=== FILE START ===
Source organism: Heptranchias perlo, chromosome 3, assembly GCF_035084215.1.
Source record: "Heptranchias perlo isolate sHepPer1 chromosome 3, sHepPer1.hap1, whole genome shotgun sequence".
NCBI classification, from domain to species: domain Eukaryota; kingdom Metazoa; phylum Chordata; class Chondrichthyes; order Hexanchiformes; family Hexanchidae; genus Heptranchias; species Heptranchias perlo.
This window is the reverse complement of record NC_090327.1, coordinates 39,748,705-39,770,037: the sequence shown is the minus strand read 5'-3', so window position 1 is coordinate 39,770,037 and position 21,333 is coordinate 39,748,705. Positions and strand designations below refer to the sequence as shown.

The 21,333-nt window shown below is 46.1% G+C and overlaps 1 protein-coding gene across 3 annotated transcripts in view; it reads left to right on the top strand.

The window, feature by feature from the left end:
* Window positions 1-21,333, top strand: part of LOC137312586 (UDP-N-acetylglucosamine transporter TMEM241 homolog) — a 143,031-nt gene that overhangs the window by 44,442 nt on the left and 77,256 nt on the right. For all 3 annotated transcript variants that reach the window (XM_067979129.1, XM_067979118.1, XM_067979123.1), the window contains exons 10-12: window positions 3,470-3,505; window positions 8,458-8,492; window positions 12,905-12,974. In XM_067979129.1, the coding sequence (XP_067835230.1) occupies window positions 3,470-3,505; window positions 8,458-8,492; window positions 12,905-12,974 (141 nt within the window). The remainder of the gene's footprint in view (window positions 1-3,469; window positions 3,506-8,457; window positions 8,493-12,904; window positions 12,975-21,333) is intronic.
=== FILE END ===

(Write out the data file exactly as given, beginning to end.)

Source organism: Heptranchias perlo, chromosome 3, assembly GCF_035084215.1.
Source record: "Heptranchias perlo isolate sHepPer1 chromosome 3, sHepPer1.hap1, whole genome shotgun sequence".
NCBI classification, from domain to species: domain Eukaryota; kingdom Metazoa; phylum Chordata; class Chondrichthyes; order Hexanchiformes; family Hexanchidae; genus Heptranchias; species Heptranchias perlo.
This window is the reverse complement of record NC_090327.1, coordinates 39,748,705-39,770,037: the sequence shown is the minus strand read 5'-3', so window position 1 is coordinate 39,770,037 and position 21,333 is coordinate 39,748,705. Positions and strand designations below refer to the sequence as shown.

The 21,333-nt window shown below is 46.1% G+C and overlaps 1 protein-coding gene across 3 annotated transcripts in view; it reads left to right on the top strand.

The window, feature by feature from the left end:
* Window positions 1-21,333, top strand: part of LOC137312586 (UDP-N-acetylglucosamine transporter TMEM241 homolog) — a 143,031-nt gene that overhangs the window by 44,442 nt on the left and 77,256 nt on the right. For all 3 annotated transcript variants that reach the window (XM_067979129.1, XM_067979118.1, XM_067979123.1), the window contains exons 10-12: window positions 3,470-3,505; window positions 8,458-8,492; window positions 12,905-12,974. In XM_067979129.1, the coding sequence (XP_067835230.1) occupies window positions 3,470-3,505; window positions 8,458-8,492; window positions 12,905-12,974 (141 nt within the window). The remainder of the gene's footprint in view (window positions 1-3,469; window positions 3,506-8,457; window positions 8,493-12,904; window positions 12,975-21,333) is intronic.